In a recent conversation with Jim Davis at The Gospel Coalition, Pastor of McLean Bible Church in the DC area, David Platt offered his assessment of the political tensions within the American Church that warrants a biblical critique. Platt attempted to identify an emerging “idolatry of personal and political convictions,” suggesting that such convictions cause “unnecessary divisions” among Christians. Platt’s narrative, however, demonstrates a wavering approach that leans far more towards compromising God’s word than holding fast to what is true.
When it comes to politics, the Bible is not ambiguous or nuanced and it provides clear instructions on several key issues of our day, particularly issues such as abortion and the LGBTQ movement. It is not the individual believer’s prerogative to stray from God’s teachings on these subjects—doing so is unquestionably sinful. As Christians, we’re obligated to seek God’s position on these issues and hold fast to it—God’s word is truth. Despite Platt’s claim, the clear line between biblical commandments and political issues is not blurry or negotiable.
To take Platt’s comments further, he said, “we are really quick to divide over what I would call the idolatry of personal and political convictions.” This argument suggests that political positions are not deeply intertwined with our Christian faith. This perspective is fundamentally flawed. The Bible does not merely offer suggestions or perspectives—it provides the absolute truth by which all else must be measured. For believers, there is no middle ground where political issues are not also biblical issues.
Many would like to say that there are certain political issues that the Scripture does not address directly. However, on these significant concerns, where the Word of God has provided clear instruction, there is no room for deviation. The Bible is not a buffet where one can select the palatable parts and disregard the rest. As true followers of Christ, our duty is to accept the entirety of God’s Word and live by it, even when it contradicts contemporary societal norms or political ideologies.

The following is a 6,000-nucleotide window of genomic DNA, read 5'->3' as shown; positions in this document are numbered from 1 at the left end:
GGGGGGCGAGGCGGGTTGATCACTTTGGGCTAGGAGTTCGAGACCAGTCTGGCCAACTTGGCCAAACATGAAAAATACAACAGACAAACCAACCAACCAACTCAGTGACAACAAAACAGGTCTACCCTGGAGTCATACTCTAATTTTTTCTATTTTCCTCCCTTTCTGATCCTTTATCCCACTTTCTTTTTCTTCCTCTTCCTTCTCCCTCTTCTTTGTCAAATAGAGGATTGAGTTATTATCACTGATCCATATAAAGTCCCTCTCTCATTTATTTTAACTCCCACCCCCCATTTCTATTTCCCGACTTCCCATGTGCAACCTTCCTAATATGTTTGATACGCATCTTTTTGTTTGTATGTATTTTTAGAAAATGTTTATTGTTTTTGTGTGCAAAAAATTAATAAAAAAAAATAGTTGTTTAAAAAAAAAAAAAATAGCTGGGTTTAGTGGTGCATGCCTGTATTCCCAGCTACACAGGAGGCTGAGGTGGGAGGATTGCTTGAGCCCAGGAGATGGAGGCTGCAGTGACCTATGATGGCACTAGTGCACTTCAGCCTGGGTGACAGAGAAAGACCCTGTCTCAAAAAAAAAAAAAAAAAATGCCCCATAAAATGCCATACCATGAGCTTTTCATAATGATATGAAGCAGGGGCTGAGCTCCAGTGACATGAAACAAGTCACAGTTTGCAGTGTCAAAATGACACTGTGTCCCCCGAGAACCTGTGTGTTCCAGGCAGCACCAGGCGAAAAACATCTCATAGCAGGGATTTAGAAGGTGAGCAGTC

Platt further stated, “And so we have all kinds of people… with a lot of different convictions and opinions.” This statement opens the door to moral relativism, a dangerous path that leads away from the sure foundation of God’s Word. God’s truth is not malleable, nor does it bend to cater to various opinions. In Ephesians 5:6-10, Paul explains,
Let no one deceive you with empty words, for because of these things the wrath of God comes upon the sons of disobedience. 7 Therefore do not become partners with them; 8 for at one time you were darkness, but now you are light in the Lord. Walk as children of light 9 (for the fruit of light is found in all that is good and right and true), 10 and try to discern what is pleasing to the Lord.
Platt is clearly trying to deceive us with empty words and he does not want you to discern what is pleasing to the Lord, rather he wants you to compromise on biblical convictions and look past the rampant sin taking place within our churches. This is a huge problem, and Platt is doing nothing to address it.
Paul commands the church to unite around the truth—to not be unequally yoked with unbelievers who reject the clear teachings of the Scriptures and twist the Christian faith just enough to make it appear sincere while demonstrating no regard for what is truly good. “For what partnership has righteousness with lawlessness?” Paul posits in 2 Corinthians 6:14. Today, that could posited as “what partnership has righteousness with the pro-choice movement?” Or, “what partnership has righteousness with the LGBTQ
This call to unity does not imply conformity in all matters, particularly in politics. Yet those holding political convictions opposing the Word of God, for instance, those advocating for the legality of abortion, have exhibited a lack of unity with the Body of Christ, straying from the commandment in Ephesians 5. The true idolaters are the ones who forsake what God commands and turn to themselves for instructions in righteousness—righteousness in their own eyes. They believe that can kill children, have aberrant sexual desires, or steal from other people while causing racial division, and be right with God.
David Platt’s approach appears more concerned with preserving a false semblance of unity at the expense of biblical truth. The Church must hold fast to the revealed Word of God, refusing to let the shifting sands of political or personal convictions undermine its adherence to biblical truth. We must not sacrifice our biblical convictions on the altar of political or personal preferences. We are followers of Christ first, and everything else comes second.